Although mainland China may have overtaken Hong Kong in terms of living expenses, this city still remains on top of Mercer Cost of Living Survey, which inevitably makes it one of the most expensive cities in the world to live in. With this in mind, it is essential to mentally prepare to ‘live as the Romans do’ or else you will be left penniless. Eliminating yourself from the expat bubble can save you unimaginable dollars, so here are a few things to mentally and emotionally prepare yourself for before you make your big move.
This city is one of the most expensive when it comes to housing, so do not be baffled if you have to spend a little over 50 percent of your income on rent. As they say, scarce resources are the most costly — with Hong Kong having a land area of only 1100 square kilometers, there are close to seven million heads crawling every inch of the city. Shortage of housing, then, is reflected in the property prices. Coupled with these are equally absurd utility prices, most especially in summer when the use of air conditioners is more than average.
Most expats prefer to reside on Hong Kong Island (Kowloon and New Territories) where the rent is more reasonable — this is where you will find most young expats. The Mid Levels are where families choose to live as it offers convenience; the infrastructure is exquisite and business centres are only a stone’s throw away. Lantau Island is another popular area, but a simple three-bedroom apartment could cost you as much as HKD 50,000
Healthcare and Education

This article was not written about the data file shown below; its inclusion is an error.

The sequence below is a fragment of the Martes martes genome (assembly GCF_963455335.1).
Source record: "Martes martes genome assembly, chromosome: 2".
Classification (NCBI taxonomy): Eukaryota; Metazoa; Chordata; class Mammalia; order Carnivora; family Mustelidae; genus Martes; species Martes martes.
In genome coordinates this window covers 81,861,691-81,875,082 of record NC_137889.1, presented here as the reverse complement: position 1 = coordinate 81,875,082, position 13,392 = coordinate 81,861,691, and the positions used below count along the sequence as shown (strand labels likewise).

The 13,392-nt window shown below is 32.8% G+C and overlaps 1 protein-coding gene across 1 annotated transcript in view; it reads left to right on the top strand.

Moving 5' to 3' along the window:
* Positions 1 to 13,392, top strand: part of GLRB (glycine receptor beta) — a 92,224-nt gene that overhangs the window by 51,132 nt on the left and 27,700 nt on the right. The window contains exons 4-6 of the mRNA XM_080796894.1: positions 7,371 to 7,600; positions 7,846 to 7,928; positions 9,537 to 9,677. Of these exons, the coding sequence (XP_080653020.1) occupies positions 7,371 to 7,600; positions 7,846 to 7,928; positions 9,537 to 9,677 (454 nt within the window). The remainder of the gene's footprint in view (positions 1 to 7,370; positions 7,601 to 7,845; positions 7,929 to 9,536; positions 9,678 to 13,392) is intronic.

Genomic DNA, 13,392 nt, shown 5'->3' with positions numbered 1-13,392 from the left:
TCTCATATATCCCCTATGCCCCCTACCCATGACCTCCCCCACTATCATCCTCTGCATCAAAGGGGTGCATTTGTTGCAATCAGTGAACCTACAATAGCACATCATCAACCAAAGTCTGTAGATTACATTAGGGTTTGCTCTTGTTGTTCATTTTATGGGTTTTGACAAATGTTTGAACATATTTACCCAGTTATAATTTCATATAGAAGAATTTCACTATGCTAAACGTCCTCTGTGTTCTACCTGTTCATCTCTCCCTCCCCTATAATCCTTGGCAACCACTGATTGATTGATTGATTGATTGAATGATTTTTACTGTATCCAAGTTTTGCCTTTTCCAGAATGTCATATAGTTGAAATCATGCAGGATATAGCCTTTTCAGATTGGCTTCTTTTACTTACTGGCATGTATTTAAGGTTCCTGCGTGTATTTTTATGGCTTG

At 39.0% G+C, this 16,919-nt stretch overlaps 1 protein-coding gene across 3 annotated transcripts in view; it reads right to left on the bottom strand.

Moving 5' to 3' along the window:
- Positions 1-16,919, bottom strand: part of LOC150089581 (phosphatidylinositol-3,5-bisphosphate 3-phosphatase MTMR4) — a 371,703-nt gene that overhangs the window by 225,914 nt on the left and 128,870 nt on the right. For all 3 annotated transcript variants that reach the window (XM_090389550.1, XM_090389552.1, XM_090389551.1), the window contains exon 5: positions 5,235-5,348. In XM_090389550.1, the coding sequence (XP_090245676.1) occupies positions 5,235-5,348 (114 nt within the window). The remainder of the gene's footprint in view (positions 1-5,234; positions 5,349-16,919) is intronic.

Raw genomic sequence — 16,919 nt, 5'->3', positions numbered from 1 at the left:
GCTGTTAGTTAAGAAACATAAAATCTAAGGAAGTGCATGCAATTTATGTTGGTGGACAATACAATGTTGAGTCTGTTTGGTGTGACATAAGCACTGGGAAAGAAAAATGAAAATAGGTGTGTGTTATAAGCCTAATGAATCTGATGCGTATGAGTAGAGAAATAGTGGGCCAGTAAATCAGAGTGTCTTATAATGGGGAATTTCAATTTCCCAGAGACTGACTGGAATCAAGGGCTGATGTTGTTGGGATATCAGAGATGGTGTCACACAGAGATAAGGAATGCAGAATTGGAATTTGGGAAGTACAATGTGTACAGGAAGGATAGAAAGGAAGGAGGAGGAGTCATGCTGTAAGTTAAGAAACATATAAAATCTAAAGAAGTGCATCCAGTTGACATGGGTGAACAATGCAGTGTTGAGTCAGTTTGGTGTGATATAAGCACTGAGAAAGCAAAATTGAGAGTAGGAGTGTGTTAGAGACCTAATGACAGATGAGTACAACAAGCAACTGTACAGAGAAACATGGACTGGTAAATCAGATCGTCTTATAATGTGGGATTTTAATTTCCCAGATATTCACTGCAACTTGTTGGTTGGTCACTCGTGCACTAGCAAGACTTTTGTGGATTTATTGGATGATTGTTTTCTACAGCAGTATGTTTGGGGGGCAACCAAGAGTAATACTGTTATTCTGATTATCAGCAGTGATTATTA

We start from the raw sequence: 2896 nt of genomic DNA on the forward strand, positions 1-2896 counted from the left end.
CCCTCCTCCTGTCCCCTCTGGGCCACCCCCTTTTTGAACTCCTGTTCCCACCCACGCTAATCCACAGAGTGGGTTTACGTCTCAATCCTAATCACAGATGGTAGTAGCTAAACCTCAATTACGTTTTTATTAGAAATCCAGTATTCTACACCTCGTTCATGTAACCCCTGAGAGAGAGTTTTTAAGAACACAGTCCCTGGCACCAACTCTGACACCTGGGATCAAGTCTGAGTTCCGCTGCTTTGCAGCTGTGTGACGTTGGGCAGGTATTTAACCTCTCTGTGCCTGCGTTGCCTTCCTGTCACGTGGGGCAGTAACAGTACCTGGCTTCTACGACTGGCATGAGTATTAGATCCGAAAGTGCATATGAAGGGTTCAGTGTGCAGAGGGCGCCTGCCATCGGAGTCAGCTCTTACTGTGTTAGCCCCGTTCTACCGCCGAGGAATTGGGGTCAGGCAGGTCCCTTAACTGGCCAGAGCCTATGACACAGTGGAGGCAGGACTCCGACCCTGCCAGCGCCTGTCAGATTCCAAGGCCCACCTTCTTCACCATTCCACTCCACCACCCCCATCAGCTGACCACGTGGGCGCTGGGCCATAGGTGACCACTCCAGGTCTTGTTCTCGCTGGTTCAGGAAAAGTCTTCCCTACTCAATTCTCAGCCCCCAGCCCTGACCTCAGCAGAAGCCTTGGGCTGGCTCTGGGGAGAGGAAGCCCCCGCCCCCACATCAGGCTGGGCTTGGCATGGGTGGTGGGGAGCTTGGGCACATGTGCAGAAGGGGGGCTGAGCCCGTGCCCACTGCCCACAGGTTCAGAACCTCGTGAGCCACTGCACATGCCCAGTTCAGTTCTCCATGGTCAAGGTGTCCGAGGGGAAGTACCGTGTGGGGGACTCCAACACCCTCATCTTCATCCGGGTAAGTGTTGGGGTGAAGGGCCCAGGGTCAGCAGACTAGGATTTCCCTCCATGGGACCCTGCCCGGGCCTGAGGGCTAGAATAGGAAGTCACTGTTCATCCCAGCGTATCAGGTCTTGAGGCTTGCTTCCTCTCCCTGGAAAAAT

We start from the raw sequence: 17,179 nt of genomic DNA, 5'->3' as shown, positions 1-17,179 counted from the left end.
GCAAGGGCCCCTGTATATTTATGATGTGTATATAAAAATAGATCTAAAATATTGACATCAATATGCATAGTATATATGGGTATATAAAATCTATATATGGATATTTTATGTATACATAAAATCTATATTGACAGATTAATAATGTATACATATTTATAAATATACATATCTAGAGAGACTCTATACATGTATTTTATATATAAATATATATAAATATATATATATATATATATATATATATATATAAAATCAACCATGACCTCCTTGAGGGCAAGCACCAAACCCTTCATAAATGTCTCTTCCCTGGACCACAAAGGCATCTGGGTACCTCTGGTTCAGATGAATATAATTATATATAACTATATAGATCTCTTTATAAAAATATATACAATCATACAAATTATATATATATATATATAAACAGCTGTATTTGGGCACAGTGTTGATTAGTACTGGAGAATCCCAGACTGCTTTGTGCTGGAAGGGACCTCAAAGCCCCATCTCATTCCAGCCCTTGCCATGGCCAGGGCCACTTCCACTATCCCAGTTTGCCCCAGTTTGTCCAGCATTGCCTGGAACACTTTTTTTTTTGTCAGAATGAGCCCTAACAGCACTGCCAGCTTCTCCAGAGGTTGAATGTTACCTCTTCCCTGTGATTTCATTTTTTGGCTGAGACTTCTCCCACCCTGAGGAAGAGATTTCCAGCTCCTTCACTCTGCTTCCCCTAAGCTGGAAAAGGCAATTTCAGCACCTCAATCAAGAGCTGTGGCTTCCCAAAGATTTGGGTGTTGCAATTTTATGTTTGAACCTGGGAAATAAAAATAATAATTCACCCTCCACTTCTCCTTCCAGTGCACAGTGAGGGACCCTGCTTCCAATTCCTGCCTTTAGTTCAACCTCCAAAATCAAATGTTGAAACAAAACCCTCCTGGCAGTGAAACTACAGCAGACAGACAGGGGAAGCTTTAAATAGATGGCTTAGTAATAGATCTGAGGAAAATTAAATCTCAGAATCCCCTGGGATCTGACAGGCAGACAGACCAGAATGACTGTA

A healthcare insurance plan is a necessity in Hong Kong since decent private healthcare could add an unexpected hefty sum to your already-skyrocketing expenses. Compared to most countries in South East Asia, this city has got to be the most costly when it comes to food and other basic consumer goods, so prepare to spend big.
Families in Hong Kong may endure the most expenses, as international schools can annually cost HKD 150,000 exclusive of debentures. It would therefore help to be prepared to spend a little more than the average person if you have children.
Buy a Car or Use Public Transport?
Public transport in Hong Kong is not the most reliable there is, possibly due to the fact that compared to everything else in this haven, it is rather cost-efficient. So if you want to reduce your cost of living, you could resort to this method.
While having a car can be convenient, there are other costs which should be taken into consideration: parking does not come cheap, gas prices could leave your mouth agape, and then there is applying for a driver’s license which could cost you a little over HKD 12,000.
Clearly the saying ‘money makes the world go ‘round’ was especially made for Asia’s leading tiger, so be prepared to spend and indulge in Asian culture in modern Hong Kong — it is worth it.